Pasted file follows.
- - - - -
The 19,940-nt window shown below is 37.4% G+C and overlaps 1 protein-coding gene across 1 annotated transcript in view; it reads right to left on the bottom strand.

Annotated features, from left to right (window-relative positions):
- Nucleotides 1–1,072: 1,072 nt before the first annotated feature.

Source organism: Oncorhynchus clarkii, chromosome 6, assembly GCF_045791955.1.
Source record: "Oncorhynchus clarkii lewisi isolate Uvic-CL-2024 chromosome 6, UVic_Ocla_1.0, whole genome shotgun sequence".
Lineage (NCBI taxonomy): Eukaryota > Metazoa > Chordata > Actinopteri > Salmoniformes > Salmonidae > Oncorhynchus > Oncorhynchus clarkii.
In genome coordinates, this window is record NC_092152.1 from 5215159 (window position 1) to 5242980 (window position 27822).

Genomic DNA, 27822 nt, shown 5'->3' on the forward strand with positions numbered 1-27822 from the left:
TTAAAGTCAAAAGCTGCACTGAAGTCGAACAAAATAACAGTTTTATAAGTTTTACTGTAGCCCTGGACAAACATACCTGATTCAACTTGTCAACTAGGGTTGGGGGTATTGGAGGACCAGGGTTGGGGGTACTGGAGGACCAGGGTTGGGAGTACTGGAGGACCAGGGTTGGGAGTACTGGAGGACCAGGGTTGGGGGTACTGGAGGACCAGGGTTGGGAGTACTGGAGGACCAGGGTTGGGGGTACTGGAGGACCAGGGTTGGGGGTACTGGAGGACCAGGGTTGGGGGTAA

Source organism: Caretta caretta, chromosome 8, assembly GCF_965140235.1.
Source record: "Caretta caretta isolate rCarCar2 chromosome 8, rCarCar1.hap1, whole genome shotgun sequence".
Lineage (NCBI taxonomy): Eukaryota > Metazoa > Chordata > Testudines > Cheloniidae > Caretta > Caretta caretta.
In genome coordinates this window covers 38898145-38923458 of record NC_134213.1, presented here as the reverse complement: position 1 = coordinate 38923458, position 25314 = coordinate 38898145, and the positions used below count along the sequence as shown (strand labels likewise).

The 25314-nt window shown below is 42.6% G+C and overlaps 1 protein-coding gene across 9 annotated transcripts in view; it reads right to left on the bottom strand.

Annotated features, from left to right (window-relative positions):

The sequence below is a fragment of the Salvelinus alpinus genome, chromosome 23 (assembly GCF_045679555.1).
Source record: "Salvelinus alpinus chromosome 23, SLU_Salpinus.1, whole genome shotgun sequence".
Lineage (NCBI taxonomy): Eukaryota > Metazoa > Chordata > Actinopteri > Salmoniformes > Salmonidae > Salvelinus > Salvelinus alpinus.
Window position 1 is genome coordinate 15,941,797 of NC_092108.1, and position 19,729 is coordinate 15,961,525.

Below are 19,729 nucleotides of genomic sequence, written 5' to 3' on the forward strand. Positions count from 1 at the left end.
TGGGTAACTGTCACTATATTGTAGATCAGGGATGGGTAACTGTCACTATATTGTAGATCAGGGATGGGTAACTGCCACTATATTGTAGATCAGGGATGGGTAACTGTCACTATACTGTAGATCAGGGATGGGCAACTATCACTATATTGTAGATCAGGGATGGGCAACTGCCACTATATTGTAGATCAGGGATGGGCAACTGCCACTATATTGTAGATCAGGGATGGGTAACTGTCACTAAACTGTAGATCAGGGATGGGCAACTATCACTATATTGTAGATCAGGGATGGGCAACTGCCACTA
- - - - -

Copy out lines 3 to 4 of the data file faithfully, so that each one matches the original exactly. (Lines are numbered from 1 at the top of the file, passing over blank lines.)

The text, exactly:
- Nucleotides 1–1,072: 1,072 nt before the first annotated feature.

Source organism: Oncorhynchus clarkii, chromosome 6, assembly GCF_045791955.1.